I really do have the best job in the world. Over the past 2.5 weeks I’ve had the opportunity to speak about Creating Shared Value (CSV) at three different events in three different countries. At each event the context, the setting and the audience was very different. And yet, the same important themes surfaced time and again, demonstrating that in the journey to embed shared value into corporations, managers from Barcelona to Prague are facing the same opportunities and challenges.
I started my whirlwind tour in Barcelona in mid-May at the ESADE Spring Event on Emerging Markets and Developing Countries. I had the pleasure of sharing a panel with representatives from the Heineken Africa Foundation and P&G. The audience was filled with MBA students, wanting to know how to embed shared value thinking into their classrooms and cases. We lamented together about the existence of dedicated “CSR” classes and hoped that soon they would be a thing of the past. The successes and challenges of companies embracing CSV should be taught in “normal” business classes and not viewed in the context of CSR, but in the context of what it means to be a business in the 21st century.
Last week, I spent two days in Prague. The first day I gave the keynote speech at the country’s flagship CSR conference, hosted by Economia. A passionate thirty minute debate ensued about how to move companies from traditional philanthropy and siloed CSR to a creating shared value mentality embedded in the DNA of the company. The importance of CEO leadership and buy-in was raised time and again. Further, the incredibly inspiring US Ambassador to the Czech Republic, Norman Eisen, encouraged the CSR managers in the audience to think of embedding these principles as a “political campaign”. He stressed the importance of needing a champion at the highest levels of leadership, but equally important, a champion at peer level that can help spread the message. He also reminded us all to be patient and persistent. Changing minds takes a long time.
The following day, I helped facilitate a Creating Shared Value Roundtable hosted by CSR Consult. Representatives from Nestlé, IBM, Bayer, Danone, T-Mobile, GE Money Bank and Adria, a cutting edge ecologically-focused hotel in Prague, spent over three hours discussing their own CSV journeys. Again the theme of internal engagement dominated the conversation. Even if the CEO buys into the company being an engine of shared value creation, how do you trickle this down to business unit and country leaders? Or, if the CSR department wants to reposition the company to CSV, how does the CSR manager build his or her campaign? The participants in the roundtable surfaced many promising tactics for both of these challenges, including some fascinating idea for changing HR practices to support a shared value mentality, including recruiting, leadership training, employee reviews and compensation. We also spoke about external engagement, including the need to train the media on how to report on CSV. Too often, journalists ask: “What % of your budget goes to CSR or philanthropy?” There is a need to teach them how to ask a better question. “How is the company serving society’s needs?”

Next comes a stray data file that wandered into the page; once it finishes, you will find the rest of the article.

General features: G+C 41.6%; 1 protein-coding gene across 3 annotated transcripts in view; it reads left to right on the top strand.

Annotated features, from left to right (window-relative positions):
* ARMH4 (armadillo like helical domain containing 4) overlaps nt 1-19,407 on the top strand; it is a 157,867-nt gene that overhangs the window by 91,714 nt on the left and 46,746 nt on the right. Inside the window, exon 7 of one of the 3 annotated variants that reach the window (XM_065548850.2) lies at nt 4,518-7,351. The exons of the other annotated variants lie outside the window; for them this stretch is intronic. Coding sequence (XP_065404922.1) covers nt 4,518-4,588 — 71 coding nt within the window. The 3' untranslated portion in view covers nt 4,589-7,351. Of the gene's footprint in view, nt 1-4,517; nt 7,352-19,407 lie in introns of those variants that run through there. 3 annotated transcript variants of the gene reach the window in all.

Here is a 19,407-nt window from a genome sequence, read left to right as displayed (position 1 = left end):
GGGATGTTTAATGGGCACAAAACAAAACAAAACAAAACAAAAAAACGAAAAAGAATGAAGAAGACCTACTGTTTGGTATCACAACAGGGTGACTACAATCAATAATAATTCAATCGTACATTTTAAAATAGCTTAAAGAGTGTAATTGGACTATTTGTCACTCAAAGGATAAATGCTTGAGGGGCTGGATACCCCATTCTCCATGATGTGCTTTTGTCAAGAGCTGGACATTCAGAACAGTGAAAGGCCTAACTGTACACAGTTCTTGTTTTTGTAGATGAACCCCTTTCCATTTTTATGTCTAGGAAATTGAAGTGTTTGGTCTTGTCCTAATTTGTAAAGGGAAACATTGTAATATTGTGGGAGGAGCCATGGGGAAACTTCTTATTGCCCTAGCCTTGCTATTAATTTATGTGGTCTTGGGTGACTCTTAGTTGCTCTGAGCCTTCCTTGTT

Finally, just today, I provided an introduction to CSV at a conference in Geneva hosted by Impact Economy in partnership with the Clinton Global Initiative. Along with my co-panelists from Nestlé, Novartis and MyC4 we surfaced the topic of how to embed shared value into a company’s DNA. We stressed the need for partnerships, be it with NGOs or peers, to make big change happen We also talked about the topic of measuring CSV and related to that, how to get investors to understand the value of this approach. One of the panellists gave us a telling factoid: 25 years ago, stocks were held an average of 7 years. Today, the average is 3 months. Does CSV have a chance in the world of quarterly earnings reports?
My head is still spinning from all of the stimulating debate over the past weeks. But one thing is for sure: the CSV journey is well underway and practitioners have much to learn from each other.